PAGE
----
'Cabin'd Yet Unconfined: Heroic Masculinity in English Seafaring Novels' by Susan Bassnett: in Fictions of the Sea - Critical Perspectives on the Ocean in British Literature and Culture; ed by Bernhard Klein, Ashgate, 2002

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Re: Hornblower vs. Jack Aubrey

Post by clearwater on Mon 27 Jan 2014, 02:07

Indeed, the title brings to mind a rancid clutch of hairy-lipped feminazis muttering ""not appropriate"' as they slurp their Latte's Smile
I'll hunt it down and read it, even so.
I find far more similarity in the friendship of Captain Rennie and Lt. Hayter in Peter Smally's HMS Expedient series, pauljim, to that of O'Brian's Aubrey and Maturin.
The main thing that sets the Hornblower and Aubrey/Maturny series apart I feel is O'Brian's wealth of information regarding the food and music of the period, both of them described in loving detail.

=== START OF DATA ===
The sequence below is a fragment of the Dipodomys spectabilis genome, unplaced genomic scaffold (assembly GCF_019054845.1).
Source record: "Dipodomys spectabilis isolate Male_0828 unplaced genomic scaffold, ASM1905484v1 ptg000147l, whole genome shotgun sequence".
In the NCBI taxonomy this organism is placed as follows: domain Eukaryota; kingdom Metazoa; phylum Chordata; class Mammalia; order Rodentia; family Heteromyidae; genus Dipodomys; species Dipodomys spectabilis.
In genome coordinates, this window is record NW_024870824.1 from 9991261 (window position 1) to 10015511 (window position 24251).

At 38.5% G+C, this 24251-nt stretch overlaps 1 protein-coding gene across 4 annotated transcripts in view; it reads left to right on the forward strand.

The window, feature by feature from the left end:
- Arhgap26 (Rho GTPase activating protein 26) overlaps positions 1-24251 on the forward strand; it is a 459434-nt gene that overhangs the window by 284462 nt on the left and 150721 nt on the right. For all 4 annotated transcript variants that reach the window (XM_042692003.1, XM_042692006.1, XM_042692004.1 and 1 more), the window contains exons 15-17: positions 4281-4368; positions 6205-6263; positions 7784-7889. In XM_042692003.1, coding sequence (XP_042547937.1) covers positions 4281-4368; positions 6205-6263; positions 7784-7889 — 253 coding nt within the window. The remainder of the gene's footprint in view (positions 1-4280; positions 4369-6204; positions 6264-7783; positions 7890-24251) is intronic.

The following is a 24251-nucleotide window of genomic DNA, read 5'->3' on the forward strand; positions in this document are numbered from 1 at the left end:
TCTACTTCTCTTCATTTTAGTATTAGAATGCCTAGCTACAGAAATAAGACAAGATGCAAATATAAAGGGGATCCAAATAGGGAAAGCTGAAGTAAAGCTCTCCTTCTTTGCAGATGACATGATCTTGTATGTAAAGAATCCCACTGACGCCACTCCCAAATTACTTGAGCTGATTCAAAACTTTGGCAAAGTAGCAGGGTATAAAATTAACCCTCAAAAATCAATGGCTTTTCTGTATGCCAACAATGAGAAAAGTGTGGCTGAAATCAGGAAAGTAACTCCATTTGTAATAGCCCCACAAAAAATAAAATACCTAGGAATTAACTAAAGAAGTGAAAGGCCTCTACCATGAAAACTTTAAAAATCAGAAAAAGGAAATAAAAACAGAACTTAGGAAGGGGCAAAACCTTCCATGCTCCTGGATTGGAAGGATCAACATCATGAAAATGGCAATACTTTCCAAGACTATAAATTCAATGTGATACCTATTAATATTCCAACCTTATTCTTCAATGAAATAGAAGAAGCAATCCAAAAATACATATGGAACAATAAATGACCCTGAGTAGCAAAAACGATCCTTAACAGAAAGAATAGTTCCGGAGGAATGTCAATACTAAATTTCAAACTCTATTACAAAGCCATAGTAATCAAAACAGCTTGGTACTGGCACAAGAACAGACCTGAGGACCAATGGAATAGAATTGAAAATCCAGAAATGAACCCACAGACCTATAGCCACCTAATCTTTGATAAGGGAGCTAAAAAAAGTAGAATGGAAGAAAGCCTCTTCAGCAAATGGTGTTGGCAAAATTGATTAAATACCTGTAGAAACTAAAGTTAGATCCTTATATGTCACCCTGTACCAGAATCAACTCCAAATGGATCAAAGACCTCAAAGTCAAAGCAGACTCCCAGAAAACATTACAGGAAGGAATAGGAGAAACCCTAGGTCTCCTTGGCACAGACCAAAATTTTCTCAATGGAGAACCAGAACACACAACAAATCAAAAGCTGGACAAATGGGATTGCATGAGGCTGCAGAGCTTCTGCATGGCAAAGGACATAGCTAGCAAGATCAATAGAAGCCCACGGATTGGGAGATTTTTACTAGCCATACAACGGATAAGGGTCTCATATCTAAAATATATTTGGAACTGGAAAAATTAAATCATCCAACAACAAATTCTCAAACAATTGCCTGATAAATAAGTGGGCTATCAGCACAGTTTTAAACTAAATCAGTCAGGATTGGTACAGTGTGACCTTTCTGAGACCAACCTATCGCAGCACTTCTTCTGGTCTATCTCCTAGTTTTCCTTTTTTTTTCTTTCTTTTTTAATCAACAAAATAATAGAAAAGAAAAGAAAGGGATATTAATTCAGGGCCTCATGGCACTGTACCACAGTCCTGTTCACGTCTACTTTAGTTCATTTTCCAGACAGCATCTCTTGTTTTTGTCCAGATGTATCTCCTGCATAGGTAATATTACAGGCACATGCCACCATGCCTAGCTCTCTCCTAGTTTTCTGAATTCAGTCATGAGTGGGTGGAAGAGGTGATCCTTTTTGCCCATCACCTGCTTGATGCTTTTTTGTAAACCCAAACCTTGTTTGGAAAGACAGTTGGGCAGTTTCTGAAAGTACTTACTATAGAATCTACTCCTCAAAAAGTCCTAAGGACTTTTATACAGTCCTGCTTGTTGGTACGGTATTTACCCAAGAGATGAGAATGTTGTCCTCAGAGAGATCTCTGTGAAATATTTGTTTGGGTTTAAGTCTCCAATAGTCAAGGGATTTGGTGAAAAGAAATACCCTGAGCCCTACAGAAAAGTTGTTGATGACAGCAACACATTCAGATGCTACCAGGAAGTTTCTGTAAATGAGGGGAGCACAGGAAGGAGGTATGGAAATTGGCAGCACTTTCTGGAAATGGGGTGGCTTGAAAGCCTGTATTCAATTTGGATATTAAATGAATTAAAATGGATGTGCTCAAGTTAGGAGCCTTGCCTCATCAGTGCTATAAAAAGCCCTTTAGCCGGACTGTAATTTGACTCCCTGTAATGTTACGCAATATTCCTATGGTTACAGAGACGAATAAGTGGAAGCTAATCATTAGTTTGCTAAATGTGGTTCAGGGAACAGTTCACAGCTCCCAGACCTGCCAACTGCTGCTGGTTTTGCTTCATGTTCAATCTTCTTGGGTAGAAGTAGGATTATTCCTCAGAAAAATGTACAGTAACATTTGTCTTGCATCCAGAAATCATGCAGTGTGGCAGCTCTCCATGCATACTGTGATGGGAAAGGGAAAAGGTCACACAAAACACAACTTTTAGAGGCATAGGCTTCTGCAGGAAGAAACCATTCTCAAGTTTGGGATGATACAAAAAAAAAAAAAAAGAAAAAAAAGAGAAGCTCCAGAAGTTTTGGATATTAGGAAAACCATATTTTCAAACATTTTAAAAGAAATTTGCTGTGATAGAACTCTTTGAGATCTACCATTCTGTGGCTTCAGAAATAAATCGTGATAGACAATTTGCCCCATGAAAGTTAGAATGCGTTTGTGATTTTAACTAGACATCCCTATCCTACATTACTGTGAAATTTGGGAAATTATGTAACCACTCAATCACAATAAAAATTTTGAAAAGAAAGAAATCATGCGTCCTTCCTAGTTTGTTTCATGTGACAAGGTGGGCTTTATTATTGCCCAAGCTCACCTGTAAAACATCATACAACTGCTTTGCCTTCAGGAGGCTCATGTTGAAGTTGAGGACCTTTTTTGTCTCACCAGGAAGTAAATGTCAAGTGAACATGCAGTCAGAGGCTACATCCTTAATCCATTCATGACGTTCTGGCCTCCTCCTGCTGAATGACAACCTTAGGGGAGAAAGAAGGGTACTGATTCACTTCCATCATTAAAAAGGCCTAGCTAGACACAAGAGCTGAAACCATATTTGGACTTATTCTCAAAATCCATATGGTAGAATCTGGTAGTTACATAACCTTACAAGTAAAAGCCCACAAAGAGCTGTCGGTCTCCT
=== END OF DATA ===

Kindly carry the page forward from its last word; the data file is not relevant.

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Re: Hornblower vs. Jack Aubrey

Post by pauljm on Mon 27 Jan 2014, 15:39

I don't quite understand what you are getting at with your comment comparing the friendships between the protagonists in Smalley's series to those in O'Brian's. Just to be clear, the piece by Bassnett doesn't deal with the friendship of Aubrey and Maturin (or Hornblower and Bush for that matter). She is solely interested in how the personalities and actions of the individual heroes (Jack Easy, Hornblower, Aubrey) reflect the zeitgeist of the time in which they were written.
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Re: Hornblower vs. Jack Aubrey

Post by Kade1301 on Sat 19 Jul 2014, 17:41

@glen55 wrote:Finally, whatever Roddenberry says, I see a lot of Aubrey in Captain Kirk, and little to no Hornblower.